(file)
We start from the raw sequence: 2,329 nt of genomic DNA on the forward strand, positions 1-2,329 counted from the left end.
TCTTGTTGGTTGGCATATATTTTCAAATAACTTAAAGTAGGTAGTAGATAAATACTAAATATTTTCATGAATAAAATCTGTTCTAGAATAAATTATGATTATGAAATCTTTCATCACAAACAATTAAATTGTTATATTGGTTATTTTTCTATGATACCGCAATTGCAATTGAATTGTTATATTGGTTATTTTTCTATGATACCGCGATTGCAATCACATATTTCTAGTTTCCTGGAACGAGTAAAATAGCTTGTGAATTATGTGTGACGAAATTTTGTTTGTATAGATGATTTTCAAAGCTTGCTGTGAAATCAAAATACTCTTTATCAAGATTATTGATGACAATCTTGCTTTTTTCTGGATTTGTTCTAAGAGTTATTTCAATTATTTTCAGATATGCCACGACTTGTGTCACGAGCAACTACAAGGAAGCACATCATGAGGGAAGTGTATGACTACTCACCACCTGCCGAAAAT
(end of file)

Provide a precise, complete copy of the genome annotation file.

We start from the raw sequence: 2,329 nt of genomic DNA on the forward strand, positions 1-2,329 counted from the left end.
TCTTGTTGGTTGGCATATATTTTCAAATAACTTAAAGTAGGTAGTAGATAAATACTAAATATTTTCATGAATAAAATCTGTTCTAGAATAAATTATGATTATGAAATCTTTCATCACAAACAATTAAATTGTTATATTGGTTATTTTTCTATGATACCGCAATTGCAATTGAATTGTTATATTGGTTATTTTTCTATGATACCGCGATTGCAATCACATATTTCTAGTTTCCTGGAACGAGTAAAATAGCTTGTGAATTATGTGTGACGAAATTTTGTTTGTATAGATGATTTTCAAAGCTTGCTGTGAAATCAAAATACTCTTTATCAAGATTATTGATGACAATCTTGCTTTTTTCTGGATTTGTTCTAAGAGTTATTTCAATTATTTTCAGATATGCCACGACTTGTGTCACGAGCAACTACAAGGAAGCACATCATGAGGGAAGTGTATGACTACTCACCACCTGCCGAAAAT